World Class Martial Arts athletes had a good night in Coquitlam.

Teammates make impact

When the octagon door shut behind him last Friday in Coquitlam, Braeden Szlabon looked over at his opponent Mike Borden and thought, "This is really going to happen. No going back now."

After three years training at World Class Martial Arts on the Langley Bypass, the 18-year-old was about to get his first taste of amateur mixed martial arts (MMA) competition as part of the Seeing Red 2 - MMA Live in the Cage card at the Red Robinson Show Theatre.

Amateur MMA differs from professional in that elbow and knee strikes, standing or on the ground, are illegal according to BCMMAA rules.

"I had the butterflies, definitely," said Szlabon, who competed in the 170-pound welterweight division. "I was a little nervous, but in the end I knew my training would come out so that kind of kept the nerves down a little bit."

Thirty-four seconds after the two touched gloves to start the bout, it was over.

Szlabon won via guillotine.

In MMA terms, it means a choke hold.

Szlabon didn't absorb any punches or kicks - as far as he could feel - and once, he said, Borden "left his neck exposed," he seized the opportunity.

"I didn't know what to think," Szlabon said. "It was over and I got up and it was just 'Wow. It's over.' I felt happy and excited."

The two spoke after the bout. "I said 'thank you for the opportunity," Szlabon related, "and I wished him the best of luck in the future."

Szlabon has found a home with MMA. When he started out, he wanted to test himself and, since his dad Jim used to box, combat sports runs through his veins.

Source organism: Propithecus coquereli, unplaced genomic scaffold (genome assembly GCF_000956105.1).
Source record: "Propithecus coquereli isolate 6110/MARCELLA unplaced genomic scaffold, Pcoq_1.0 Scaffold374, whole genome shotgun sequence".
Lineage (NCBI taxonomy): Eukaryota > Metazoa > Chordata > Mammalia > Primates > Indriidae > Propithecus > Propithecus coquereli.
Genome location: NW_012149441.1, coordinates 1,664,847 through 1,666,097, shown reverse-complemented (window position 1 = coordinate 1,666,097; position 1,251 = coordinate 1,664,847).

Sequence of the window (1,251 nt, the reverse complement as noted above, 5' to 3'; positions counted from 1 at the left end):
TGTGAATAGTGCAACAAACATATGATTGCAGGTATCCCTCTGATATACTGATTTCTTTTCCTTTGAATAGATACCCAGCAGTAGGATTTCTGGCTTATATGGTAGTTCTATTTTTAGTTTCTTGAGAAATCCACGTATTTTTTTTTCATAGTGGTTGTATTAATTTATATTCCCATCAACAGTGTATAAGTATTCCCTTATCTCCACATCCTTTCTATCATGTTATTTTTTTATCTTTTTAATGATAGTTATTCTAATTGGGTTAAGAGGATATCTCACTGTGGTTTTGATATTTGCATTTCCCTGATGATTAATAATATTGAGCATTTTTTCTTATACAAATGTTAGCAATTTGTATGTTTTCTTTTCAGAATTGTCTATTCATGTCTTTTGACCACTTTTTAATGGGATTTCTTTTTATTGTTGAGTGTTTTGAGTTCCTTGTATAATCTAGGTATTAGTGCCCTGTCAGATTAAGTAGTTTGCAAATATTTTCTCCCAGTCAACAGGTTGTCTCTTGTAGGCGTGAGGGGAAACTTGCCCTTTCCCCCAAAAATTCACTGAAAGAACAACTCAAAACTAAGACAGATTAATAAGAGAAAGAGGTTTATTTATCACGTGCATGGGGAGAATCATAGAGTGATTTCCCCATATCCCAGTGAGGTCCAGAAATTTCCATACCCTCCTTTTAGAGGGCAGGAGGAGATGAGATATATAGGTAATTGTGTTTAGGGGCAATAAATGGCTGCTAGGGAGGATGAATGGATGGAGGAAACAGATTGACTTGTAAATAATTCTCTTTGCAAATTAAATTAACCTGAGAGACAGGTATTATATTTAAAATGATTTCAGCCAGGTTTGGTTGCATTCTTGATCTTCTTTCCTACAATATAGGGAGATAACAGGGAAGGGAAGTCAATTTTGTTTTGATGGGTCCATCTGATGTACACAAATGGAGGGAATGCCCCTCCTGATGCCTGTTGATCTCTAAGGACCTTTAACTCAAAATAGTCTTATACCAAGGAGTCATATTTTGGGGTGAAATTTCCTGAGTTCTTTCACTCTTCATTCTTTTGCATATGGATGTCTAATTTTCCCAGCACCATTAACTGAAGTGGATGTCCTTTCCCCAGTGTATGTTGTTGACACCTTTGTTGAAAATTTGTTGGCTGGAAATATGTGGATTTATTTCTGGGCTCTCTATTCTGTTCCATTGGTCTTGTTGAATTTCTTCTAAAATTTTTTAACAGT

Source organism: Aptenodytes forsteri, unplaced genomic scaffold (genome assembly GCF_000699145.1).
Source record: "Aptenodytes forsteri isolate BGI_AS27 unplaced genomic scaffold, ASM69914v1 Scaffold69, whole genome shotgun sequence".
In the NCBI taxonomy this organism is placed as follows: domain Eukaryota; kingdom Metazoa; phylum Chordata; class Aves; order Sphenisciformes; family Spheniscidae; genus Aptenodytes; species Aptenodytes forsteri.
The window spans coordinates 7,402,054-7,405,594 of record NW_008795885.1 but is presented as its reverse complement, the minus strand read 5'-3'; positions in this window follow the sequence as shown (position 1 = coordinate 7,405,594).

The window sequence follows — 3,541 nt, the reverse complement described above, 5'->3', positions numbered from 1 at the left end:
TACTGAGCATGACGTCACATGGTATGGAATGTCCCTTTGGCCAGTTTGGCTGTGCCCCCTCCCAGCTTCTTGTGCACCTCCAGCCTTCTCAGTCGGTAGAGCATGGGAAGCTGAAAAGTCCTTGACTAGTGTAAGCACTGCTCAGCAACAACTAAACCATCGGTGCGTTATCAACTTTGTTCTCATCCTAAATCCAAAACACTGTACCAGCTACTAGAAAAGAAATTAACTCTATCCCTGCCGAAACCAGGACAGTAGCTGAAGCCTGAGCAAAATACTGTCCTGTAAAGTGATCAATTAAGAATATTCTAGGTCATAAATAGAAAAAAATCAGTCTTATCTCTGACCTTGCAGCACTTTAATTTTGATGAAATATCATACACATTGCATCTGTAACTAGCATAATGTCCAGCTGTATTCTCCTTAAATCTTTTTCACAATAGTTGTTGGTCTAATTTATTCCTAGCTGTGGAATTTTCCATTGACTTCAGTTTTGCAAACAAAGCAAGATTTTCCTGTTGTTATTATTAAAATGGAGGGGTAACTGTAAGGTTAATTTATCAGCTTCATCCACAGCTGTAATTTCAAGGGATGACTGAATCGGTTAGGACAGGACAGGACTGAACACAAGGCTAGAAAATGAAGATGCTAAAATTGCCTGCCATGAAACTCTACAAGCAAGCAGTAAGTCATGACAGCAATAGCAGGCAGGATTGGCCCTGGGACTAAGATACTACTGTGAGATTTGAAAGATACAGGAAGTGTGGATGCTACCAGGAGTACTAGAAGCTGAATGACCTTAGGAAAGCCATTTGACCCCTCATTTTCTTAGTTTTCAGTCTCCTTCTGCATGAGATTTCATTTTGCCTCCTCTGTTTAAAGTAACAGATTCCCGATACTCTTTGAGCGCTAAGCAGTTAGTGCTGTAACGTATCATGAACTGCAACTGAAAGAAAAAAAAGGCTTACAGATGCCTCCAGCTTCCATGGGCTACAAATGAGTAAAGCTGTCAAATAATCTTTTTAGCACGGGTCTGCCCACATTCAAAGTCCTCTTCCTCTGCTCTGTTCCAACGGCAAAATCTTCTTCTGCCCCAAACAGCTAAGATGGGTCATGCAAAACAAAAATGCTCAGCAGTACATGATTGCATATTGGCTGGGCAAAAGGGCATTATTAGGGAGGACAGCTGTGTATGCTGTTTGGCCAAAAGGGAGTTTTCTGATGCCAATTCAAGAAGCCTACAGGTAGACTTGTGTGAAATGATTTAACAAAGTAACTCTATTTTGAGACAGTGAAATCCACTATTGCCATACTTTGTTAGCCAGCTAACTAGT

"It's always been a part of my life and something I wanted to do," Szlabon said. "I wanted to try mixed martial arts. Watching UFC, I wanted to see what it was really about."

Joining Szlabon at Seeing Red was fellow World Class team member Mark Sheane, who owned a 2-0 amateur record going into his lightweight bout against Brandon Shorter.

Sheane admit he's usually anxious before a bout, but the moment he steps into the cage, the anxiety melts away.

"As soon as I kick my shoes off and circle around the cage a little bit, I'm just ready to go," he said. "You rely on your training. If you're confident in yourself and you're confident in your training, then you are either going to win or lose. It's gotta be one or the other."

With that mind set, Sheane is always thinking that he has trained as hard as he can, "so let's go have some fun."

At the 43-second mark into the second round, Sheane connected with a roundhouse kick to Shorter's head.

Shorter crumbled to the mat and before Sheane could step in to inflict more damage, the referee stepped in to stop the bout.

"I was throwing a lot of low-level kicks," Sheane recalled. "So he started to drop his front hand, so I looked low and went high and caught him."

Sheane said seeing Shorter go down left him in "pure shock."

He didn't think he hit him very hard because he didn't feel the connection on his foot.

"They always say the clean punch, you never feel it," he said. "I thought I maybe slapped him in the face with my toes. I did not think I knocked him out. So when he went down and the ref jumped in, I stood there for two seconds thinking, 'Really?'"

He has a huge amount of respect for Shorter, who agreed to take the bout even though Sheane didn't make weight.

At 164 pounds, Sheane weighed nine pounds over the 155-pound lightweight limit.

"He took the fight even though he was lighter. He came out like a champion and did it that way," said Sheane.

He added, "I was drained as much as he was from cutting, probably, but I didn't use anything on the ground which I think would have been the only place I would have capitalized [on the weight advantage]. I didn't take him down at all."

The two plan for a rematch, and Sheane promises he'll make weight when they meet again.

"He was a pure gentleman," Sheane said, of his opponent from the Revolution Fight Team.

By Troy Landreville, Langley Advance

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